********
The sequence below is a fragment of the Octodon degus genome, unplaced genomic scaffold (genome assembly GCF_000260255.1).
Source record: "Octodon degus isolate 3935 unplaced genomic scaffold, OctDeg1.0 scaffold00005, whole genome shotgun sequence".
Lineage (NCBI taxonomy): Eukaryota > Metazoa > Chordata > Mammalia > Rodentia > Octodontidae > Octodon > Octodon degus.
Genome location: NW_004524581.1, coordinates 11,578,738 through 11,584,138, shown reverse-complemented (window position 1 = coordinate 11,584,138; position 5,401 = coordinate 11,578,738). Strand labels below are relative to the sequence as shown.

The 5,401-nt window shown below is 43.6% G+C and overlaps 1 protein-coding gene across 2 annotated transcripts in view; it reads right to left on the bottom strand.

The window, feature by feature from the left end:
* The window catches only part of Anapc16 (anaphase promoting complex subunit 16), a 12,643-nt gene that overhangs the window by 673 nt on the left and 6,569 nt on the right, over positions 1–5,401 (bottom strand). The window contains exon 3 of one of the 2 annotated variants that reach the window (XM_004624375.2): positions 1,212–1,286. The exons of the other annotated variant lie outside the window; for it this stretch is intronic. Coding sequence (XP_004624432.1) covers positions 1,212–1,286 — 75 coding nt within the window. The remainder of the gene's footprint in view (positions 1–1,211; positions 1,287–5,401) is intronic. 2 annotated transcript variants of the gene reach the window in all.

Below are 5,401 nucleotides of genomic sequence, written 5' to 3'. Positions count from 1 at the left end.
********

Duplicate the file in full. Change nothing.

The sequence below is a fragment of the Octodon degus genome, unplaced genomic scaffold (genome assembly GCF_000260255.1).
Source record: "Octodon degus isolate 3935 unplaced genomic scaffold, OctDeg1.0 scaffold00005, whole genome shotgun sequence".
Lineage (NCBI taxonomy): Eukaryota > Metazoa > Chordata > Mammalia > Rodentia > Octodontidae > Octodon > Octodon degus.
Genome location: NW_004524581.1, coordinates 11,578,738 through 11,584,138, shown reverse-complemented (window position 1 = coordinate 11,584,138; position 5,401 = coordinate 11,578,738). Strand labels below are relative to the sequence as shown.

The 5,401-nt window shown below is 43.6% G+C and overlaps 1 protein-coding gene across 2 annotated transcripts in view; it reads right to left on the bottom strand.

The window, feature by feature from the left end:
* The window catches only part of Anapc16 (anaphase promoting complex subunit 16), a 12,643-nt gene that overhangs the window by 673 nt on the left and 6,569 nt on the right, over positions 1–5,401 (bottom strand). The window contains exon 3 of one of the 2 annotated variants that reach the window (XM_004624375.2): positions 1,212–1,286. The exons of the other annotated variant lie outside the window; for it this stretch is intronic. Coding sequence (XP_004624432.1) covers positions 1,212–1,286 — 75 coding nt within the window. The remainder of the gene's footprint in view (positions 1–1,211; positions 1,287–5,401) is intronic. 2 annotated transcript variants of the gene reach the window in all.

Below are 5,401 nucleotides of genomic sequence, written 5' to 3'. Positions count from 1 at the left end.